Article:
Latest computer technology spawns cottage industry

CREATING CD-ROMS AT HOME

June 29, 1993|By Gary Rosenzweig | Gary Rosenzweig,Staff Writer

The husband-and-wife team of Jonathan and Laurie Davis is stepping into the future of publishing by taking a stroll through the past. Their first product: a computer-read multimedia CD about American history.

The Davises are taking advantage of new computer technology that allows such CDs, which offer photographs, sound and text, to be easily produced. Their "American Journey 1896-1945" includes photographs of the Hindenburg explosion, a radio news report of the Pearl Harbor attack and biographies of 10 U.S. presidents.

And they're part of a growing trend: small, low-cost multimedia developers producing CD titles on home computer systems.

"There's no question that there is plenty of room for small creators if they are savvy, clever and creative," said Philip Dodds, executive director of the Interactive Multimedia Association, a trade group headquartered in Annapolis.

Robert Abraham, an analyst with Freeman Associates in Santa Barbara, Calif., says low start-up costs allow small companies to get into the business easily. "It certainly has a cottage industry atmosphere."

He predicts that sales will grow as computer CD readers become more common and more titles are developed. Computer CDs, called CD-ROMs, look like audio CDs but can hold large amounts of computer data needed for multimedia applications.

The Davises set up their company, Ibis Communications, in their Columbia basement two years ago, as the realization of a lifelong dream to start a business.

Mr. Davis, 48, had been exposed to multimedia at Johns Hopkins University's medical school, where he taught medical decision-making. There he worked on a project involving similar technology. "I was impressed with what it can do to inform on an interactive level," he said.

He left Hopkins in 1980 to work with a number of small multimedia companies and on numerous free-lance projects, and Mrs. Davis, 44, began working with him. The Davises, who continue to work on free-lance projects to maintain some income, saved so they could begin Ibis without any financial help.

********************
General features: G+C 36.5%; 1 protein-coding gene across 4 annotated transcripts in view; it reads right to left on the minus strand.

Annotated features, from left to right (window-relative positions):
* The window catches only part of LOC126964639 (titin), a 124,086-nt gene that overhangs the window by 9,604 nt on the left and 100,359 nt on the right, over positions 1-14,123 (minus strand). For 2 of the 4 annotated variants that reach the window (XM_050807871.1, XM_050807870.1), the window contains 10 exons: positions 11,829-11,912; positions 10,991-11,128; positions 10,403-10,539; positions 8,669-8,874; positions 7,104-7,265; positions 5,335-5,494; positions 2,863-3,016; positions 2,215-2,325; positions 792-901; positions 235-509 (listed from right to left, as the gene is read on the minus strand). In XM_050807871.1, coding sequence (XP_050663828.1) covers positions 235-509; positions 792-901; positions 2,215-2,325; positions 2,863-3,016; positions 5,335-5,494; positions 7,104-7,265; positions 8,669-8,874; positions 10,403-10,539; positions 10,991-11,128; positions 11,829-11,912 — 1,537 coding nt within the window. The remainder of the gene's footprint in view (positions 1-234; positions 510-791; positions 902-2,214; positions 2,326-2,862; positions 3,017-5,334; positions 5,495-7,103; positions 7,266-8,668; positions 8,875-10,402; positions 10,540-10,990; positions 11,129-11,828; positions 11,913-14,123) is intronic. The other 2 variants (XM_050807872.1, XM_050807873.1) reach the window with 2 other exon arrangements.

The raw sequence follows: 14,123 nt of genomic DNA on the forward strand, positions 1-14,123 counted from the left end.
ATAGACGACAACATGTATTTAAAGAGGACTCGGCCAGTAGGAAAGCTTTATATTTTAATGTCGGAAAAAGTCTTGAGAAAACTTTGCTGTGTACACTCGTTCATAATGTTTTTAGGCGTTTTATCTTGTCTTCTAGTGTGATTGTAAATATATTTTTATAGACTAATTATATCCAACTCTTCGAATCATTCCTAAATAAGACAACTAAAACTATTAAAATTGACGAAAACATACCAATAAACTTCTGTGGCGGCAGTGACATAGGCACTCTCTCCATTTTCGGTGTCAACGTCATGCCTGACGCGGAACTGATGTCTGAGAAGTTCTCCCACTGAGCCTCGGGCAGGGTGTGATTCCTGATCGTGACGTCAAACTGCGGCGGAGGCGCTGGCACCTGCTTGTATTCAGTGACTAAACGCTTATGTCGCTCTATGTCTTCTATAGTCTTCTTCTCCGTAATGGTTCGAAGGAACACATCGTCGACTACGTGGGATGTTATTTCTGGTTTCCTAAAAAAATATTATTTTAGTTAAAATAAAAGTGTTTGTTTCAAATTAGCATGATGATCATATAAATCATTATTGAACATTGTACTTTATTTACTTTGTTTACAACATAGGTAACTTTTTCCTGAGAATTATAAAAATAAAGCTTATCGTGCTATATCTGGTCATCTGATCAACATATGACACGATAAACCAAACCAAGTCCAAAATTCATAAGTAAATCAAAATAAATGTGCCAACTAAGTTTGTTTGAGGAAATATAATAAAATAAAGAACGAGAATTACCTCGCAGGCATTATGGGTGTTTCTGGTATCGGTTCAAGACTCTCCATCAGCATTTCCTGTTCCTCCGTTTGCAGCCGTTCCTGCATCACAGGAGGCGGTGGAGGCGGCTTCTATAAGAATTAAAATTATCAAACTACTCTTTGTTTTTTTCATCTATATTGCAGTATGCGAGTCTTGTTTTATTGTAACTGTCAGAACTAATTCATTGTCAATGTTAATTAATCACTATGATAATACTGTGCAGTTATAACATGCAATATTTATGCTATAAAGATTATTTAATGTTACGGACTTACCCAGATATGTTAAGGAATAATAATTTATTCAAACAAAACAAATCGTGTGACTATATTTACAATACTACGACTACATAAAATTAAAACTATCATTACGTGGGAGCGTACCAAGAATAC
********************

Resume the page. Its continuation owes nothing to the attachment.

They would not discuss the financial details of their venture. But development costs for CD-ROM titles usually range from $50,000 to $500,000, says a spokeswoman for Compton's New Media, which is marketing and distributing "American Journey 1896-1945." The cost depends largely on the amount of licensing needed to reproduce material such as photographs and music, Christina Germscheid says.

Mr. Davis chose the period 1896 to 1945 partly because there was a large amount of material in the public domain, meaning it did not require licensing fees. Most of the photographs and original audio, for example, came from the National Archives and the Library of Congress in Washington.

The result of two years of research and programming -- including work with professional narrators and artists -- "American Journey 1896-1945" includes almost 1,000 photographs and more than an hour of audio.

Although the CD could be used to complement classroom history lessons, the Davises are primarily targeting the consumer market. "It's not meant to be an encyclopedia, but something you can browse through and enjoy," Mr. Davis said.

The CD, which runs on IBM-compatibles, carries a suggested retail price of $59.95. Carlsbad, Calif.-based Compton's, which has about 140 CD-ROM titles and produces the popular Compton's Interactive Encyclopedia on CD-ROM, distributes at more than 4,800 stores nationwide.

About 80 of Compton's titles come from small affiliates such as Ibis, Ms. Germscheid says.

Compton's receives about five to 12 titles a month and agrees to produce and distribute about 60 percent of them, Ms. Germscheid says. Some works are rejected for such reasons as lack of quality or an affiliate's instability, she says. Generally, affiliates such as Ibis receive a percentage of sales; Compton's gets the right of first refusal on any future titles.

The Davises plan to make one CD per year, the next being about American history from 1860 to 1896, Mr. Davis says. He hopes to add animation and video to some future CDs.

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